a dejected Tom Brady trudge off a
playoff field with a sullen Bill Belichick, I can not believe anyone
will beat the New England Patriots after December.
Their business-like and cold-blooded approach is downright unsettling.
It's another season, but in the very first game of 2005, the Patriots
served notice that you still must play your best four quarters to date
in order to beat them. They're like the Robocops of the NFL and, like
the actual Robocop, the Patriots could be unleashed on Detroit in
But again, you could say it's just one week. And in the coming weeks,
the Patriots will play four of their next five games on the road: at
Carolina, at Pittsburgh, home for San Diego, then at Atlanta and at
Denver. A ferocious looking schedule, and yet only two of those teams
won their season opener -- the Steelers and Falcons.
Again, how much can we read into Week 1? Have we just seen trends set or
flashes in the pan flourish? Whatever your stance, there is no denying
this fact: We got our first answers to the many questions we spent the
entire offseason posing on NFL Total Access. Here now, a run
through some of the more significant issues and their early returns.
Will Ben Roethlisberger suffer a sophomore jinx? Week 1 verdict:
nope. So many folks wanted to know what Roethlisberger could possibly do
for an encore following his all-world rookie season, and the answer is
simple: keep handing the ball off. If all a quarterback has to do to win
is put the ball up 11 times, as Roethlisberger did against the Titans,
it's all gravy. And if Big Ben needs to win a game on his arm this year,
I believe he is fully equipped to do just that. Looking down the road,
he may have to do just that. But, for the time being, with guys like Willie Parker coming off the bench from third on the depth chart,
Roethlisberger can just hand it off, stay the course, toss his two
touchdowns in 11 attempts and keep on winning.
Will Joey Harrington go boom or bust in his boom or bust season?
Week 1 verdict: it's not bust. The Lions won a game they usually lose,
and the bottom line is that Harrington did not lose it. Sure, the Lions
defense did a lot of the work: They held Ahman
Green to just 58 yards rushing and hectored Brett Favre into three turnovers. To be honest, they made No. 4 look
all of his 35 years. However, midway through the fourth quarter, the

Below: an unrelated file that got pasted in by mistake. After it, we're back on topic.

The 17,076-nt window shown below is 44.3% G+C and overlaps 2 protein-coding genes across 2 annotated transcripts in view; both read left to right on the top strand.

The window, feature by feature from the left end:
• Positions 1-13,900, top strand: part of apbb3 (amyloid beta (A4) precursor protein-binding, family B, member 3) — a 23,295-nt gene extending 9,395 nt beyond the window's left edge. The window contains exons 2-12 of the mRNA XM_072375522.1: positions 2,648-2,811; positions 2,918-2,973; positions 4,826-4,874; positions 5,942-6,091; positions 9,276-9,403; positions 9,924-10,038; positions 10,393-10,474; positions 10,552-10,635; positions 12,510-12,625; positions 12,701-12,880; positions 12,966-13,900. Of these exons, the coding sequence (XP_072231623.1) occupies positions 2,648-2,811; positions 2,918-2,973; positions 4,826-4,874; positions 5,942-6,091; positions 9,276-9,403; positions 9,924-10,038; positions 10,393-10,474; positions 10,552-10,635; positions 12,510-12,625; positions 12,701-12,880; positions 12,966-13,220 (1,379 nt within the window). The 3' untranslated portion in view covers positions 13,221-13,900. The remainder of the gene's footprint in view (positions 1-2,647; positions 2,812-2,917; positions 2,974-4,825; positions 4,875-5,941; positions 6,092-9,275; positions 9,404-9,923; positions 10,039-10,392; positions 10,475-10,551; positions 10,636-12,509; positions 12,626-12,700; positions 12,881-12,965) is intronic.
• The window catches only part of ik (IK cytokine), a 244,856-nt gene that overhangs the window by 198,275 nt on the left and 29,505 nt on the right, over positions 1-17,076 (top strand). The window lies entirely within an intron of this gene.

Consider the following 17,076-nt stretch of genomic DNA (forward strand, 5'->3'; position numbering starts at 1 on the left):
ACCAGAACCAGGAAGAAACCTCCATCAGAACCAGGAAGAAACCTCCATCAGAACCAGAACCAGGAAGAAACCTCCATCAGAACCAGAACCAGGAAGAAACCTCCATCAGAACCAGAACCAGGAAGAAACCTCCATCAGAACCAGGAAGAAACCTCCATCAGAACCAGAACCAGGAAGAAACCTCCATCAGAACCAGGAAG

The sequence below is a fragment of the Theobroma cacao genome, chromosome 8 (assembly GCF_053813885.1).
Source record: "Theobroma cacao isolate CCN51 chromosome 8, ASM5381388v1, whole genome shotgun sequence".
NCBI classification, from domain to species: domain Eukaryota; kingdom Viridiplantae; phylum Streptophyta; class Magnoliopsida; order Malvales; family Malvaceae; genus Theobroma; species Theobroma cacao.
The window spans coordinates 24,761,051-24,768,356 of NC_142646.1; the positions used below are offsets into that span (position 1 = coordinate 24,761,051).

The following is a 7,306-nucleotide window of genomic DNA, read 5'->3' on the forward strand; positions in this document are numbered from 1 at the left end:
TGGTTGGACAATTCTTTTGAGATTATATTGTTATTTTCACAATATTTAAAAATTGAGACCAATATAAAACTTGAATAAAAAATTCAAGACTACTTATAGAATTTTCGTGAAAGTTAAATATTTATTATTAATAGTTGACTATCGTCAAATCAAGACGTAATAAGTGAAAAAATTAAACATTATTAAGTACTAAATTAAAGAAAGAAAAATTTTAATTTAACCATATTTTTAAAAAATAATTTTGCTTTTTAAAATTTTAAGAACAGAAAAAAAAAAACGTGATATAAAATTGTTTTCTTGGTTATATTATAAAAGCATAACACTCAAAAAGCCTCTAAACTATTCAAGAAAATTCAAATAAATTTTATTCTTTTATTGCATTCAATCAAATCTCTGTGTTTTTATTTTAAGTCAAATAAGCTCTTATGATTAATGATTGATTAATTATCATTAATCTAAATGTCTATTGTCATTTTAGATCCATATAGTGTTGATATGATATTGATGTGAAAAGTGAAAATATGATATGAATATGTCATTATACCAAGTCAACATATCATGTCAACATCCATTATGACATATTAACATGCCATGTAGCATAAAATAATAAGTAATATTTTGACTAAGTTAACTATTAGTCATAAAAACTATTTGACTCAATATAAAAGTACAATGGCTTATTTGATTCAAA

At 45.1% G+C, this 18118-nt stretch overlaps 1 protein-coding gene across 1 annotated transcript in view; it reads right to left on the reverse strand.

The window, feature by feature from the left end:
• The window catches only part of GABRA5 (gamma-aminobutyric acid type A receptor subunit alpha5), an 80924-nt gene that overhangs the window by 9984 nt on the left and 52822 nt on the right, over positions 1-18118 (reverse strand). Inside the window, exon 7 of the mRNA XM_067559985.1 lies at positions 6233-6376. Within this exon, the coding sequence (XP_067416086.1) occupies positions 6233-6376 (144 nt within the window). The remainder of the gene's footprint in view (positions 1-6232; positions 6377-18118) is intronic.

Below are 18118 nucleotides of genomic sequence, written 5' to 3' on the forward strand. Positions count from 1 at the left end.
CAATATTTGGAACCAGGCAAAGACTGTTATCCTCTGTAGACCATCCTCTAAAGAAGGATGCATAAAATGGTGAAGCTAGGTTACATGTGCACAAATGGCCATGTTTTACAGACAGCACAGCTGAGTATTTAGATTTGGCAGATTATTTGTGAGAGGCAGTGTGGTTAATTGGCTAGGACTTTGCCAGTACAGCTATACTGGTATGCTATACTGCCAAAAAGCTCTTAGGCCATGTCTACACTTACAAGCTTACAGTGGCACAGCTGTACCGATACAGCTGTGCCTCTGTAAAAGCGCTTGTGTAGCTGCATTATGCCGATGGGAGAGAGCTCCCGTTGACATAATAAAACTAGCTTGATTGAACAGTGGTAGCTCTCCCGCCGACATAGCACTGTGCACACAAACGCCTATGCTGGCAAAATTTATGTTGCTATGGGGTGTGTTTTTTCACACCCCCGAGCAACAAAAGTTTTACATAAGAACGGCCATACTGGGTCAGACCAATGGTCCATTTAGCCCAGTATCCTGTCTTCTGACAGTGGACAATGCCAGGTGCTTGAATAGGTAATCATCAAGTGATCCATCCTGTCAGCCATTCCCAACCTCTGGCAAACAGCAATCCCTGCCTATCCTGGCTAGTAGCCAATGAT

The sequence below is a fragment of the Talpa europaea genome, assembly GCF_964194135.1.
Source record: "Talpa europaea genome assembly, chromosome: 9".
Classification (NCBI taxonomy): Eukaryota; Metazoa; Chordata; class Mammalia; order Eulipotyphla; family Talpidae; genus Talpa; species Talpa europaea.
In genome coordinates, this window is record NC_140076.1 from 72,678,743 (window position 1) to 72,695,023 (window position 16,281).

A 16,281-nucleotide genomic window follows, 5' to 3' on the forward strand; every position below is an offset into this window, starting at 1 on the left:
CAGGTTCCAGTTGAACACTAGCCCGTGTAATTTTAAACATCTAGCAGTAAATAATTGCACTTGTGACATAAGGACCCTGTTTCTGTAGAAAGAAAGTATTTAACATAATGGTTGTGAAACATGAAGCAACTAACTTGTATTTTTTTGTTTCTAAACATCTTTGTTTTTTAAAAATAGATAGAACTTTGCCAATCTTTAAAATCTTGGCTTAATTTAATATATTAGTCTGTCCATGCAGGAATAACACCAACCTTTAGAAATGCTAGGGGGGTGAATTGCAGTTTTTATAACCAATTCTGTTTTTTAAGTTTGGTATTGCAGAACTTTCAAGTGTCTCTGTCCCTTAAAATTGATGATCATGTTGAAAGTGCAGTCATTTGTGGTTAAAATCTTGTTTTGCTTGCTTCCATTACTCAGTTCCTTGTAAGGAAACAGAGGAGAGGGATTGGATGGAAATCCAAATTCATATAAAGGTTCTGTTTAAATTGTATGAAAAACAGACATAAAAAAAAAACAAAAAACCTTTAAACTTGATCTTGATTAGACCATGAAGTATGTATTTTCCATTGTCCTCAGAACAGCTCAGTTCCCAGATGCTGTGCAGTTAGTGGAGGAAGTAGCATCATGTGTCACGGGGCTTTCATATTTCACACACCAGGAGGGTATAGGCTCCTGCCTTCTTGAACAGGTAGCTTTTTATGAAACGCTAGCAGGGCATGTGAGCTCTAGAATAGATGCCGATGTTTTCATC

Packers were still close ... and we usually know what happens then. But,
with 7:45 left, Harrington took to the field and led the Lions down it.
He completed all three of his passes, including the game-sealing scoring
strike to one of those much talked-about weapons at his disposal, rookie Mike Williams.
Harrington showed moxy when his team needed to put the game away.
Did the Kansas City Chiefs finally fix their defense? Week 1
verdict: yes. If not for a garbage touchdown with 29 seconds left, the
Chiefs would have handed the Jets their first shutout in a decade. This,
from a team that recently had a tough time pitching a shutout in just
one quarter. This was a far different story: Kansas City forced seven
fumbles and three turnovers. Last year's league-leading rusher, Curtis Martin, had only 57 yards on 20 carries. With Sammy Knight and Patrick Surtain
holding up the secondary fort, and Kendrell Bell
and Derrick Johnson solidifying the middle,
the Kansas City defense sure looked pretty darn fixed. Of course the
Jets helped matters, which leads to ...
How effective can Chad Pennington be
coming off shoulder surgery? Week 1 verdict: not very. Pennington
had six fumbles, three of them on poor exchanges from the center, with
two of them lost. Now, of course, that has little to do with a bad
shoulder, unless, of course, the bad shoulder is still in the back of
Pennington's mind. Pennington did have a poor interception, but he also
had a sure-fire touchdown pass dropped by Laveranues Coles. Pennington swatted away the inevitable
postgame questions about his shoulder soundness, saying: "It's a
16-round fight, and we lost the first round. We have to come back and do